- Summer programs
- Afterschool programs
- Online puzzles and games
- Online courses
- Maker Faires
- Design projects
- Science centers and museums
- Professional societies like IEEE
- Analytical skills: identify design elements to build facilities and equipment that produce material needed by various industries.
- Communication skills: convey information effectively with other engineers and technicians.
- Critical thinking skills: order information clearly and logically to design complex systems.
- Problem-solving skills: identify problems before they occur and quickly implement solutions in case of nuclear-related emergencies.
- Operations analysis: analyze needs and product requirements to develop designs.
- Systems analysis: determine how a system should work and identify measures of system performance.
- Detail-oriented: pay close attention in order to ensure the safe operation of nuclear facilities and comply with all laws and regulations.
Links and Resources
- American Nuclear Society: a non-profit, international, scientific, and educational organization that unifies professional activities within the various fields of nuclear science and technology.
- Institute of Nuclear Materials Management: an organization devoted to ensuring the safe, secure, and peaceful stewardship of nuclear materials.
- Institute of Nuclear Power Operations: promotes the highest levels of safety and reliability in the operation of commercial nuclear power plants.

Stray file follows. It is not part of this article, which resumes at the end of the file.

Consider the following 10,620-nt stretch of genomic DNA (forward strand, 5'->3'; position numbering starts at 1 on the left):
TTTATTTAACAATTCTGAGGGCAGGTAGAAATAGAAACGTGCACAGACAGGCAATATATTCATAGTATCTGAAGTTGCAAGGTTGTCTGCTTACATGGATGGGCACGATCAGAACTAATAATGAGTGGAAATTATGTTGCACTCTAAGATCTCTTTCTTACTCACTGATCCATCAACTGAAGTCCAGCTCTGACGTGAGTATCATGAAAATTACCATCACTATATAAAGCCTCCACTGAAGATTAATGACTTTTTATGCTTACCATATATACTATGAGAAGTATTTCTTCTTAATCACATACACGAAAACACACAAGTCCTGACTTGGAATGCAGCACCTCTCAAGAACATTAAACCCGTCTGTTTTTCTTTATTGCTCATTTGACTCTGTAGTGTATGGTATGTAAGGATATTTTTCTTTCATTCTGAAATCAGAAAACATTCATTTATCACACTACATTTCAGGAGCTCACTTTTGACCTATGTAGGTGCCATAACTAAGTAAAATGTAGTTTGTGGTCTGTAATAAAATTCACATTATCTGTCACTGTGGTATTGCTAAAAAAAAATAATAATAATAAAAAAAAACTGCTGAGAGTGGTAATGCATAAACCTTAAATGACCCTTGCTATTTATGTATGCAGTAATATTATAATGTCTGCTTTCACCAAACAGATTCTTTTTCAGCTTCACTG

- International Commission on Radiological Protection: developed, maintained, and elaborated the International System of Radiological Protection used worldwide as the common basis for radiological protection standards, legislation, guidelines, programs, and practice.
- World Nuclear Association: an international professional organization that works to promote nuclear energy.
- North American Young Generation in Nuclear: an organization dedicated to helping young professionals in the nuclear industry advance in their careers through networking opportunities, professional awards, and informative documents.
- Nuclear Industry Association: an organization dedicated to improving the commercial performance of the nuclear industry and promoting better understanding of nuclear energy by providing tools for information sharing and networking.
- U.S. Nuclear Regulatory Commission: created by Congress to ensure the safe use of radioactive materials for beneficial civilian purposes, while protecting people and the environment.
- U.S. National Council on Radiation Protection and Measurements: provides guidance and recommendations on radiation protection and measurements which represent the consensus of leading scientific thinking.
- IEEE-Institute of Electrical and Electronics Engineers Nuclear and Plasma Sciences Society: covers the fields of Fusion Technology, Nuclear Medical and Imaging Sciences, Particle Accelerator Science and Technology, Pulsed Power Systems, Radiation Effects, Radiation Instrumentation, Plasma Sciences and Applications, Standards for Nuclear Instruments and Detectors, and Computer Applications in Nuclear and Plasma Sciences.